UPDATED: MARCH 29, 2017 6:05 PM — More than a year after Orlando Museum of Art (OMA) announced plans to relocate to a downtown site, museum leaders may be zeroing in on a 1-acre gravel parking lot next to the Dr. Phillips Center for the Performing Arts.
OMA's vision, which director Glen Gentele unveiled in September 2015, was to create a cultural arts district downtown and move into a new, larger facility in time for the museum's centennial in 2024. The museum engaged Tavistock Development Company to assist in site selection.
Last December, Tavistock President Jim Zboril registered a Tavistock affiliate recently renamed TDC Downtown LLC.
The property owner, CNL affiliate CNL Dickenson, and TDC Downtown filed a zoning verification inquiry with the City of Orlando for the parcel at 503 S. Orange Ave. The site, known as the Dickenson Property, is just south of the Dr. Phillips Center and adjacent to the site of a proposed 10-story, 126-key hotel by GDC Properties.
A draft zoning verification letter from Orlando Chief Planner Mark Cechman to Zboril indicates an understanding that the developer is planning a 450,000-square-foot building with approximately 375 parking spaces for office, residential and retail uses.
A project of that scale on a 1-acre lot would require a minimum of 11 stories - not including the structured parking.
But when contacted by GrowthSpotter, Tavistock Spokeswoman Jessi Blakely said the zoning verification was related to the OMA site selection process.
"As part of our agreement with OMA, we are constantly reviewing and conducting due diligence on various pieces of property downtown," she said.
Orlando Spokeswoman Cassandra Lafser said the city has received no records related to a museum project at that site, and that the zoning verification letter is still being revised.
Gentele told reporters in 2015 the long-term vision involves building an iconic building of architectural significance. The proposed facility would be much larger, boasting 45,000-50,000 square feet of exhibition space, compared with the current 19,000 square feet.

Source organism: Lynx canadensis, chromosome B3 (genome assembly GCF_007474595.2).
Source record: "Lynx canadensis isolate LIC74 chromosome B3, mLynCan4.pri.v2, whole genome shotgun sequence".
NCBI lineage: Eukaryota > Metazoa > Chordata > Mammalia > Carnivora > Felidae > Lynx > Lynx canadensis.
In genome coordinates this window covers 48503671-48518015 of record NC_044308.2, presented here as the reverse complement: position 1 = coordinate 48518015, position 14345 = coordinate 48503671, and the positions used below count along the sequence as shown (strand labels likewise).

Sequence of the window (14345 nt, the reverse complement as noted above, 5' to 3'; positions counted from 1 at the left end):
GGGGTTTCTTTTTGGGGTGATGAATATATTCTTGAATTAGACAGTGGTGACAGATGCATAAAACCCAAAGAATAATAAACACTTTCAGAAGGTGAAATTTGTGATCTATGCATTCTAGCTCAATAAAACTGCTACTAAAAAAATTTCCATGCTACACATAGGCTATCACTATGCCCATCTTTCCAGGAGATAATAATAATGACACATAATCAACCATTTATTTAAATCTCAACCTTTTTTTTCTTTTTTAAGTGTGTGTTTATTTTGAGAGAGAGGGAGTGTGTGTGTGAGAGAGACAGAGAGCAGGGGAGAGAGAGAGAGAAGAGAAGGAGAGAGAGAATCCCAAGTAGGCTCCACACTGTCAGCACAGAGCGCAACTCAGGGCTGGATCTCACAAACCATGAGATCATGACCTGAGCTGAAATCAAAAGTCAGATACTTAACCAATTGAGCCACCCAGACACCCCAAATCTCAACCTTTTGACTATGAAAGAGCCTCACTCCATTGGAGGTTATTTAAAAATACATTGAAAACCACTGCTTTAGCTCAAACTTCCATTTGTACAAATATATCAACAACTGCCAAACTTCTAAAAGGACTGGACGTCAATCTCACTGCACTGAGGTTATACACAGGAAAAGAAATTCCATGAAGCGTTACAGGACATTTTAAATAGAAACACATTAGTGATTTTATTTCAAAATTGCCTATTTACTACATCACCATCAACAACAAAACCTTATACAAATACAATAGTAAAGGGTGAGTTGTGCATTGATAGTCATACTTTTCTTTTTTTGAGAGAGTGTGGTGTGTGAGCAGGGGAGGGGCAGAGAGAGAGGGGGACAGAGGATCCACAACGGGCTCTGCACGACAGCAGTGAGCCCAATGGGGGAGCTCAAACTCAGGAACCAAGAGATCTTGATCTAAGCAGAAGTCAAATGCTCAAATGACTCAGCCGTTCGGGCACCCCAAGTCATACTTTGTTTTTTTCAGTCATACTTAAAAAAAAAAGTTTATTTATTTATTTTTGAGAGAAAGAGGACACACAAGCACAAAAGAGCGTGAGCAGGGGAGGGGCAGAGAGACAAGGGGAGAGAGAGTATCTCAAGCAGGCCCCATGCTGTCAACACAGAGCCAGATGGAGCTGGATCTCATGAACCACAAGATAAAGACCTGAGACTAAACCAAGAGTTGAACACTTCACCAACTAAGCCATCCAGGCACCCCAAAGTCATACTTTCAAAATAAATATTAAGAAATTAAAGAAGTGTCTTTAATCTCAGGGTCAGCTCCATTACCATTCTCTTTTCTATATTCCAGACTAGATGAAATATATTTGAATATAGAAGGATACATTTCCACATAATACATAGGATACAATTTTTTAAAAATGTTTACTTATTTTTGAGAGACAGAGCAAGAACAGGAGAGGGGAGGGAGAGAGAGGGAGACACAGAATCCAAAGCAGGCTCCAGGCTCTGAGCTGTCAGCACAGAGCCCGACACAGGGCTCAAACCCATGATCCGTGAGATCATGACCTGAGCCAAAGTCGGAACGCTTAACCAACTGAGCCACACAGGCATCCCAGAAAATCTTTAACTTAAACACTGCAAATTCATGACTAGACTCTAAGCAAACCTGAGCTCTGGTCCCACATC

The strategic plan endorsed by the Board of Trustees also included growing the arts program by adding interactive learning spaces, a film institute, a printing press, a glass art institute and an artist-in-residence program.
"We need to creatively reinvent the OMA, making it into something that becomes a destination that one not only enters for the purpose of giving attention to the art in place or the programmatic content offered, but is also a place that one goes to as the "place" that must be seen in the city of Orlando," according to the strategic plan.
The current museum is approximately 80,000 square feet. The "Forward 100" strategic plan calls for a 184,500-square-foot expansion, plus a potential 50,000 square feet of terraces and 100,000 square feet for parking, bringing the total to about 415,000 square feet.
The board was targeting two key downtown neighborhoods: Creative Village and the Dr. Phillips Center/City Hall area.
The CNL Dickenson parcel at the corner of S. Orange Avenue and Anderson Street currently has a temporary use permit from the city allowing the owner to provide parking for the office building next door -- the future hotel site -- and overflow valet parking for the performing arts center. That permit has been in place since 2006 and was renewed last November for one year.
An assemblage combining the CNL Dickenson property with the two adjacent parcels (the proposed hotel site and the current Dewberry office building) would approximate roughly 1.85 acres.
William Ingraham, president of the proposed hotel developer GDC Properties, declined to comment on if GDC's hotel site is also being negotiated for sale to OMA.
OMA Spokesman Michael Caibio declined to comment on the viability of the Dickenson property as a future museum site. The committee, working with Tavistock, has developed a shortlist of compatible sites to explore, he said.
"They've narrowed the field down to a few that really match the program direction for the future," he said.
GrowthSpotter Editor Bob Moser contributed to this report.